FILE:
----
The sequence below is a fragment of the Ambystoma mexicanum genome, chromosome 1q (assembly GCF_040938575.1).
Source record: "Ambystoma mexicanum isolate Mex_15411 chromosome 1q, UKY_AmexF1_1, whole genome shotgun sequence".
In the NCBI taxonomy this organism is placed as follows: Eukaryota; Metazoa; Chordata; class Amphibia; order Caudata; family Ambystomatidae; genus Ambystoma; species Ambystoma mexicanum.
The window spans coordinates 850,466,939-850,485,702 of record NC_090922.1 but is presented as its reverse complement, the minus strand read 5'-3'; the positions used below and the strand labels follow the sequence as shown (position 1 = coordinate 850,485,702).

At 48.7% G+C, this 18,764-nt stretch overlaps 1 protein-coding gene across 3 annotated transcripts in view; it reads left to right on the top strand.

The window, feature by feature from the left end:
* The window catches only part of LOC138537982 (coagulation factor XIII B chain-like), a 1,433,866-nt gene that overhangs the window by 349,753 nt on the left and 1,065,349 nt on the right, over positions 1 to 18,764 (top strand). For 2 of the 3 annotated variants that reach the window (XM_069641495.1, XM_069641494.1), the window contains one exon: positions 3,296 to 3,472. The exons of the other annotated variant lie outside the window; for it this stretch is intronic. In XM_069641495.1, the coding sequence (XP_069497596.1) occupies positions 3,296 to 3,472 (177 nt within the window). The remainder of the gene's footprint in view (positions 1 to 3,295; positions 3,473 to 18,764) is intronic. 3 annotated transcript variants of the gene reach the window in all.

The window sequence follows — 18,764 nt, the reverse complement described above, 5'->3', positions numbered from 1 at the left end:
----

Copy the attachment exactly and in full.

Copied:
The sequence below is a fragment of the Ambystoma mexicanum genome, chromosome 1q (assembly GCF_040938575.1).
Source record: "Ambystoma mexicanum isolate Mex_15411 chromosome 1q, UKY_AmexF1_1, whole genome shotgun sequence".
In the NCBI taxonomy this organism is placed as follows: Eukaryota; Metazoa; Chordata; class Amphibia; order Caudata; family Ambystomatidae; genus Ambystoma; species Ambystoma mexicanum.
The window spans coordinates 850,466,939-850,485,702 of record NC_090922.1 but is presented as its reverse complement, the minus strand read 5'-3'; the positions used below and the strand labels follow the sequence as shown (position 1 = coordinate 850,485,702).

At 48.7% G+C, this 18,764-nt stretch overlaps 1 protein-coding gene across 3 annotated transcripts in view; it reads left to right on the top strand.

The window, feature by feature from the left end:
* The window catches only part of LOC138537982 (coagulation factor XIII B chain-like), a 1,433,866-nt gene that overhangs the window by 349,753 nt on the left and 1,065,349 nt on the right, over positions 1 to 18,764 (top strand). For 2 of the 3 annotated variants that reach the window (XM_069641495.1, XM_069641494.1), the window contains one exon: positions 3,296 to 3,472. The exons of the other annotated variant lie outside the window; for it this stretch is intronic. In XM_069641495.1, the coding sequence (XP_069497596.1) occupies positions 3,296 to 3,472 (177 nt within the window). The remainder of the gene's footprint in view (positions 1 to 3,295; positions 3,473 to 18,764) is intronic. 3 annotated transcript variants of the gene reach the window in all.

The window sequence follows — 18,764 nt, the reverse complement described above, 5'->3', positions numbered from 1 at the left end: